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Since the op mentioned the Mandelbrot set, I decided to focus on the Cauliflower for the Julia from the c=1/4 Mandelbrot, and see what comparisons I could find with the Weiestrass function. First, lets define the Julia as the boundary of the set of points that escape when iterating $$z \mapsto z^2 + \frac{1}{4}$$

This mapping has a fixed point of z=0.5. On the real axis, anything bigger than 0.5 or smaller than -0.5 goes to infinity. At the imaginary axis, $z=\pm \frac{i}{2}\sqrt{3}$ is the boundary point, since $z^2+0.25=-0.5$. Then in the complex plane, we have this Cauliflower for the boundary of the Julia set for c=0.25. Next, we generate the Boettcher function for the boundary of the Cauliflower, which maps the Cauliflower to the unit circle, via a Taylor series, which has a fractal boundary at the unit circle radius of convergence, and we compare it to the Weiestrass function.

Caulifower Julia

I will use this form for the Weiestrass function $$\sum_{n=0}^{\infty} 2^{-n}\cos(2^nx) = \Re(\sum_{n=0}^{\infty} 2^{-n}\exp(i2^nx))$$ $$z=\exp(ix), \; \text{Weiestrass_circle}=\sum_{n=0}^{\infty}2^{-n}z^{2^n}=z+\frac{z^2}{2}+\frac{z^4}{4}+\frac{z^{8}}{8}+\frac{z^{16}}{16}+\frac{z^{32}}{32}+\frac{z^{64}}{64}...$$

The similarity I found involves wrapping the Weiestrass function around the unit circle as a Taylor series, where the Weiestrass function is the real part of the unit circle function. By comparison, the Cauliflower Julia set unit circle function is the reciprocal of the following series; see external ray on wikipedia for some background. Later I can add the derivation of the formal Boettcher series, if the op is interested.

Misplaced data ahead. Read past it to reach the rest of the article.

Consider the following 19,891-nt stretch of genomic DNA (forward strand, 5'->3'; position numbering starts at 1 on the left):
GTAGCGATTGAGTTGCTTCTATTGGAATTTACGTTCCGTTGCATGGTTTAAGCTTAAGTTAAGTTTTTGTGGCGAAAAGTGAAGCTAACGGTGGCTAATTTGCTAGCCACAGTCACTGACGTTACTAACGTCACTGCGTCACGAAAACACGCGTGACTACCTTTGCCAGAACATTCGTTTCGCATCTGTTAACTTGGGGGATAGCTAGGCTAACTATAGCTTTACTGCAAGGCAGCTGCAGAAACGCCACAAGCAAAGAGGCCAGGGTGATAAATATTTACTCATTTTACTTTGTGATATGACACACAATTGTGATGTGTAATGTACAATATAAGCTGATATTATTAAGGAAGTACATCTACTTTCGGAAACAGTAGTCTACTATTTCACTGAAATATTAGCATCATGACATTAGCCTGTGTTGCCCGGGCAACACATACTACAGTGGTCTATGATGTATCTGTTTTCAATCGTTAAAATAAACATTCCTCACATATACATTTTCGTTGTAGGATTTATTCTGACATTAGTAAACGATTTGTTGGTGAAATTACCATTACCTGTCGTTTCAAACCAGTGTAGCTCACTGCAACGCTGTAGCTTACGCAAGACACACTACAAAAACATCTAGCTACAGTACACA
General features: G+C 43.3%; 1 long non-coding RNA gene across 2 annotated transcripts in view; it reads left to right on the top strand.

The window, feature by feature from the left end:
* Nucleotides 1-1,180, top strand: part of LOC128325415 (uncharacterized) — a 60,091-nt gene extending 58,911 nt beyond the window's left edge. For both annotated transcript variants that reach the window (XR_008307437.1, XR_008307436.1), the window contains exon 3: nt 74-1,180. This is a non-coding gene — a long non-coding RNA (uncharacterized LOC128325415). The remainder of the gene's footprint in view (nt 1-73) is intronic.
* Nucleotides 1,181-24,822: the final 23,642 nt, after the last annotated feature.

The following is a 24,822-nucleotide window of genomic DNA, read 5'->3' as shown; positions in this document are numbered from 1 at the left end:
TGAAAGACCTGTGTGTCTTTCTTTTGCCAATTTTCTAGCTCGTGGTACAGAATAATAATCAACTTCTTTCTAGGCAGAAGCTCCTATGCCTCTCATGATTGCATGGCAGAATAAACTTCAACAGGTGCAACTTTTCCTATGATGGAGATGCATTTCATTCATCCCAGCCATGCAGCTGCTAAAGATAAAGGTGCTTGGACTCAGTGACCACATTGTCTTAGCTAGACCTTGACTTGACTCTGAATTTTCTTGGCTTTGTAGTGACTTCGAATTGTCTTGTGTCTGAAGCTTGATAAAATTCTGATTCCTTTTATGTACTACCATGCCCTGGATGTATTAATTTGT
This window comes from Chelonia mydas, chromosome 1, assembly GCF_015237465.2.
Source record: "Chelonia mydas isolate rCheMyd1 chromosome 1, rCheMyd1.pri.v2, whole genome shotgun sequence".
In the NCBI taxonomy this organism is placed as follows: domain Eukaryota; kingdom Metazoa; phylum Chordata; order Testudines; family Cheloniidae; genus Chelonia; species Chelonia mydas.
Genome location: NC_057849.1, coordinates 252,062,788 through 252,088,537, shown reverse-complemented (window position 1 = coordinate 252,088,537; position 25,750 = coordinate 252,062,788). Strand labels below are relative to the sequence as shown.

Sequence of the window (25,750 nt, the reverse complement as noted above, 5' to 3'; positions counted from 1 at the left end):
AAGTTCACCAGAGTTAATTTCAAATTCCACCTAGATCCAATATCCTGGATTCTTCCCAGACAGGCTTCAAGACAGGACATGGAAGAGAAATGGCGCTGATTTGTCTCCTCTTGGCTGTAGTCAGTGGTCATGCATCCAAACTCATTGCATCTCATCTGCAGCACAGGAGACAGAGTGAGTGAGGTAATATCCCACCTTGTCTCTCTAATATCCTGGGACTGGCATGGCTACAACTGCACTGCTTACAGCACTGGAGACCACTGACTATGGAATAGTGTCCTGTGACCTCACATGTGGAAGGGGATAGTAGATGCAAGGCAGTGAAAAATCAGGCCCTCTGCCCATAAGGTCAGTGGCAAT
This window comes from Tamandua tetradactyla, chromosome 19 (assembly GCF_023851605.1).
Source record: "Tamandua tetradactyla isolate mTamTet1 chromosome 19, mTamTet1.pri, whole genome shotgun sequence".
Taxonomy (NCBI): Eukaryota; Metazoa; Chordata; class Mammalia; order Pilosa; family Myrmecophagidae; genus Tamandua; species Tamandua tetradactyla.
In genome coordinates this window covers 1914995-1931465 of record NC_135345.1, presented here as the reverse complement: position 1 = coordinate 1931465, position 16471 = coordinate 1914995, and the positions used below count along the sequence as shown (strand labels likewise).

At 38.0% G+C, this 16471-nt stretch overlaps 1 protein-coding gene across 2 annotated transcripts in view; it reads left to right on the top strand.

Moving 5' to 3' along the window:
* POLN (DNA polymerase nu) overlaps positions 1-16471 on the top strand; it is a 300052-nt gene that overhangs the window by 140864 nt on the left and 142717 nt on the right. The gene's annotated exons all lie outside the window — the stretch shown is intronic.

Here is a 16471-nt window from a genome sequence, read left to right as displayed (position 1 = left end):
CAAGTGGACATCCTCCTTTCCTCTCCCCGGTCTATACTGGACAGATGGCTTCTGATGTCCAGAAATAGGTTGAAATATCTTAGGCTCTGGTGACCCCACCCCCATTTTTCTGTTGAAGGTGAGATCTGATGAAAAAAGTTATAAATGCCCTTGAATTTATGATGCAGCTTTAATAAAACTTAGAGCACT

$$\frac{1}{\Phi(z)}=z +\frac{1}{8}z^3 +\frac{11}{128}z^5 +\frac{29}{1024}z^7 +\frac{1619}{32768}z^9 +\frac{5039}{262144}z^{11}+\frac{75391}{4194304}z^{13}...$$ $$\Phi(\pm 1)=\pm \frac{1}{2}, \Phi(\pm i) =\pm \frac{i}{2}\sqrt{3}, \;\; \Phi(z^2)=\Phi(z)^2+\frac{1}{4}$$

Here is a graph of the Weiestrass "Taylor series" function, wrapped around the unit circle, followed by Julia set Cauliflower, reciprocal of the Taylor series, also wrapped around the unit circle. Both functions have a similar kind of fractal similarity. Both functions can be represented as a Taylor series which converges inside the unit circle, and on the boundary, but not outside the unit circle. Both functions are continuous on the unit circle boundary. Both functions are nowhere differentiable at the unit circle boundary, and cannot be extended outside the unit circle boundary.

Weiestrass Taylor series, where red is real (cosine part of original definition) and green is imag

Weiestrass Taylor series

Julia unit circle, reciprocal of the Boettcher Taylor series above, red is real, green is imag

Julia unit Circle

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    $\begingroup$ What is a quick way to compute the Boettcher function? I know that if $f(z)=z^d(1+b_1z+b_2z^2+\dots)$ then the Boettcher function for the superattracting point $z=0$ is the limit of $\phi_n(z)= (f^{\circ n}(z))^{1/d^n}$, but the computation is messy. $\endgroup$ – Dimitris Apr 23 '15 at 2:03